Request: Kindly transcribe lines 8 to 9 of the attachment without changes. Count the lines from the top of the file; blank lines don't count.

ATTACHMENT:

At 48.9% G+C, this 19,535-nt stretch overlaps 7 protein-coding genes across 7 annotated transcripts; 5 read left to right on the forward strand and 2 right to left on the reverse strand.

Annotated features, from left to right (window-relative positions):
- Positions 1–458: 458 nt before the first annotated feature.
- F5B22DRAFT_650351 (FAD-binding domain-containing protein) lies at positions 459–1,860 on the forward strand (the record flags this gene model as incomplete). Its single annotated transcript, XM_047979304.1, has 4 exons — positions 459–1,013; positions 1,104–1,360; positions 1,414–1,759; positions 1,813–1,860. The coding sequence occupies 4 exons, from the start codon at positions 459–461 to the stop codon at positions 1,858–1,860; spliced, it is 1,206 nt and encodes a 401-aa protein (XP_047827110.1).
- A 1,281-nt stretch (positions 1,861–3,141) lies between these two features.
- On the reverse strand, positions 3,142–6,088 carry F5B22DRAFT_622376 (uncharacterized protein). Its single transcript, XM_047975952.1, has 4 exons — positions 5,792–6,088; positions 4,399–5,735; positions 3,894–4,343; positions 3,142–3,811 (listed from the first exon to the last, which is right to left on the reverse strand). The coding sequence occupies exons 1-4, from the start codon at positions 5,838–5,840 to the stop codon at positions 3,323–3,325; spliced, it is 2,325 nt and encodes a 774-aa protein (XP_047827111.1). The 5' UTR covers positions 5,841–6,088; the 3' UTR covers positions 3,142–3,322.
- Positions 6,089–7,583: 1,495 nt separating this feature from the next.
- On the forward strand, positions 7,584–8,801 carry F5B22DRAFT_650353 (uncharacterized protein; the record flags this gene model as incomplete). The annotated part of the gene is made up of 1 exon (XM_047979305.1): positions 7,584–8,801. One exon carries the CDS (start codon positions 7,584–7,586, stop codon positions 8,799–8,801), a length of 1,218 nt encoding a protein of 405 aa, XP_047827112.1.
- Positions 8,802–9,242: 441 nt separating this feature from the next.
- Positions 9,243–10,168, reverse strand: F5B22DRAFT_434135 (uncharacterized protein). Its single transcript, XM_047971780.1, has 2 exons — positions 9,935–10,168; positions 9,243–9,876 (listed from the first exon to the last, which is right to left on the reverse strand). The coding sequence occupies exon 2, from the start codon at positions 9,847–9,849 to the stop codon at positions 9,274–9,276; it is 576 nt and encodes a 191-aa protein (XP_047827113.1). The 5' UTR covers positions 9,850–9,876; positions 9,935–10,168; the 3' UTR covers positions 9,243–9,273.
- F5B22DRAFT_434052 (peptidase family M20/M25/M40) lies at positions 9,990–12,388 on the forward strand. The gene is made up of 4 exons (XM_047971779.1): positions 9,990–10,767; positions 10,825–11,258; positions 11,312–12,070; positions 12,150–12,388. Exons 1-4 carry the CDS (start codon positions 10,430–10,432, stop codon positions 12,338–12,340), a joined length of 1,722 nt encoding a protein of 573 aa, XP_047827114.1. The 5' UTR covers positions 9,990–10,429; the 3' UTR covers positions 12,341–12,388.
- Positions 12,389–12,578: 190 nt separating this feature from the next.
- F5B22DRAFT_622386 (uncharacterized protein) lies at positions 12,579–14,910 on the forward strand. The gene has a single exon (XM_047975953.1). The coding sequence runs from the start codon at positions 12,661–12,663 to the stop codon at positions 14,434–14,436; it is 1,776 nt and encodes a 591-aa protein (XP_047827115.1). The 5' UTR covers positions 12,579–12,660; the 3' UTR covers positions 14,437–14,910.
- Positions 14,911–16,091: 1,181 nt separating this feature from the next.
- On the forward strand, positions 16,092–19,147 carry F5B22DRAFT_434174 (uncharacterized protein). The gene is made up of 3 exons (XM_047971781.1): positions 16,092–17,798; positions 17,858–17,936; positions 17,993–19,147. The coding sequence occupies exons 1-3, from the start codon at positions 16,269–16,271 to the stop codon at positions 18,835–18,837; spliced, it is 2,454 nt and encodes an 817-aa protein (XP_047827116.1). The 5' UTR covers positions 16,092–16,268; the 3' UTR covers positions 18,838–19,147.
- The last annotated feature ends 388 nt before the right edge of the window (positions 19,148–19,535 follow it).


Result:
- On the forward strand, positions 7,584–8,801 carry F5B22DRAFT_650353 (uncharacterized protein; the record flags this gene model as incomplete). The annotated part of the gene is made up of 1 exon (XM_047979305.1): positions 7,584–8,801. One exon carries the CDS (start codon positions 7,584–7,586, stop codon positions 8,799–8,801), a length of 1,218 nt encoding a protein of 405 aa, XP_047827112.1.
- Positions 8,802–9,242: 441 nt separating this feature from the next.